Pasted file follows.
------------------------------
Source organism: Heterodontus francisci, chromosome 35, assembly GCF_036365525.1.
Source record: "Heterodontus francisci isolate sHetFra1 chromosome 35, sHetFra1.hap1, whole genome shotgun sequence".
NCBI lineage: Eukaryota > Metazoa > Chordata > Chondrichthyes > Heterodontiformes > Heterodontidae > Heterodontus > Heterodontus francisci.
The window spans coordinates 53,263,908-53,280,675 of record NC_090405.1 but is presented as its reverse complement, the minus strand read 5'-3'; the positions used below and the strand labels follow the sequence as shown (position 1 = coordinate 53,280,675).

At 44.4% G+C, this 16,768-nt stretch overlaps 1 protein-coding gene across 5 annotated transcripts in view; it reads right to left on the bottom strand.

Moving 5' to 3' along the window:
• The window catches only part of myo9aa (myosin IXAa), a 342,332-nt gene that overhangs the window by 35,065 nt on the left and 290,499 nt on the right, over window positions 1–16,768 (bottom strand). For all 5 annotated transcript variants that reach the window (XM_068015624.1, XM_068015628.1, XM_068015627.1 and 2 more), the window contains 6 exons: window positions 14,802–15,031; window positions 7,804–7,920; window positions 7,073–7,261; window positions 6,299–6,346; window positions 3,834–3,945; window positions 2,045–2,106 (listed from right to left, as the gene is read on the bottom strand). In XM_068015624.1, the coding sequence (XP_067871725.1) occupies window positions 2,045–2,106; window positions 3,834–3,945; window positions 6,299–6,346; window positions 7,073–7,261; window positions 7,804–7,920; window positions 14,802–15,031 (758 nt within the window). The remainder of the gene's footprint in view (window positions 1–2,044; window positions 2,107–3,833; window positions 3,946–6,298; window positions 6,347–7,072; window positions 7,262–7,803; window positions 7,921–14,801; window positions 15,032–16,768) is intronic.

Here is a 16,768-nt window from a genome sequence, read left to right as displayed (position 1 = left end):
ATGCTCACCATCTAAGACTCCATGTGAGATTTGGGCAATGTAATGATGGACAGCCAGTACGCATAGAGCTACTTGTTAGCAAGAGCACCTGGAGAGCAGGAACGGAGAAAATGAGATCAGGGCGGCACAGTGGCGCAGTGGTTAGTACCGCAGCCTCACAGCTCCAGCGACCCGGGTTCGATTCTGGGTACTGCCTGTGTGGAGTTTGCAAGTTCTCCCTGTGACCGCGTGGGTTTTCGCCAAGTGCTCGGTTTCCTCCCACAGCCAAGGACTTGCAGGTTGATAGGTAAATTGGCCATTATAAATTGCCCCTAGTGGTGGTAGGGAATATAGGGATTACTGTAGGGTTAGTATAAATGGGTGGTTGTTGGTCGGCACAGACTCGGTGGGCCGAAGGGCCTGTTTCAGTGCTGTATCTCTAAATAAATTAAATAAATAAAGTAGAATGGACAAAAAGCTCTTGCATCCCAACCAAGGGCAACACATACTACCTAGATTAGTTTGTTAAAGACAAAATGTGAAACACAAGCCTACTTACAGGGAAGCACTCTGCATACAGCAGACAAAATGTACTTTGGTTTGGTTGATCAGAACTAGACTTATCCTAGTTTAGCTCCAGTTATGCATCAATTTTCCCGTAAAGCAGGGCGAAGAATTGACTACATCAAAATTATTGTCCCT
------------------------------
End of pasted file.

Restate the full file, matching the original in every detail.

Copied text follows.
Source organism: Heterodontus francisci, chromosome 35, assembly GCF_036365525.1.
Source record: "Heterodontus francisci isolate sHetFra1 chromosome 35, sHetFra1.hap1, whole genome shotgun sequence".
NCBI lineage: Eukaryota > Metazoa > Chordata > Chondrichthyes > Heterodontiformes > Heterodontidae > Heterodontus > Heterodontus francisci.
The window spans coordinates 53,263,908-53,280,675 of record NC_090405.1 but is presented as its reverse complement, the minus strand read 5'-3'; the positions used below and the strand labels follow the sequence as shown (position 1 = coordinate 53,280,675).

At 44.4% G+C, this 16,768-nt stretch overlaps 1 protein-coding gene across 5 annotated transcripts in view; it reads right to left on the bottom strand.

Moving 5' to 3' along the window:
• The window catches only part of myo9aa (myosin IXAa), a 342,332-nt gene that overhangs the window by 35,065 nt on the left and 290,499 nt on the right, over window positions 1–16,768 (bottom strand). For all 5 annotated transcript variants that reach the window (XM_068015624.1, XM_068015628.1, XM_068015627.1 and 2 more), the window contains 6 exons: window positions 14,802–15,031; window positions 7,804–7,920; window positions 7,073–7,261; window positions 6,299–6,346; window positions 3,834–3,945; window positions 2,045–2,106 (listed from right to left, as the gene is read on the bottom strand). In XM_068015624.1, the coding sequence (XP_067871725.1) occupies window positions 2,045–2,106; window positions 3,834–3,945; window positions 6,299–6,346; window positions 7,073–7,261; window positions 7,804–7,920; window positions 14,802–15,031 (758 nt within the window). The remainder of the gene's footprint in view (window positions 1–2,044; window positions 2,107–3,833; window positions 3,946–6,298; window positions 6,347–7,072; window positions 7,262–7,803; window positions 7,921–14,801; window positions 15,032–16,768) is intronic.

Here is a 16,768-nt window from a genome sequence, read left to right as displayed (position 1 = left end):
ATGCTCACCATCTAAGACTCCATGTGAGATTTGGGCAATGTAATGATGGACAGCCAGTACGCATAGAGCTACTTGTTAGCAAGAGCACCTGGAGAGCAGGAACGGAGAAAATGAGATCAGGGCGGCACAGTGGCGCAGTGGTTAGTACCGCAGCCTCACAGCTCCAGCGACCCGGGTTCGATTCTGGGTACTGCCTGTGTGGAGTTTGCAAGTTCTCCCTGTGACCGCGTGGGTTTTCGCCAAGTGCTCGGTTTCCTCCCACAGCCAAGGACTTGCAGGTTGATAGGTAAATTGGCCATTATAAATTGCCCCTAGTGGTGGTAGGGAATATAGGGATTACTGTAGGGTTAGTATAAATGGGTGGTTGTTGGTCGGCACAGACTCGGTGGGCCGAAGGGCCTGTTTCAGTGCTGTATCTCTAAATAAATTAAATAAATAAAGTAGAATGGACAAAAAGCTCTTGCATCCCAACCAAGGGCAACACATACTACCTAGATTAGTTTGTTAAAGACAAAATGTGAAACACAAGCCTACTTACAGGGAAGCACTCTGCATACAGCAGACAAAATGTACTTTGGTTTGGTTGATCAGAACTAGACTTATCCTAGTTTAGCTCCAGTTATGCATCAATTTTCCCGTAAAGCAGGGCGAAGAATTGACTACATCAAAATTATTGTCCCT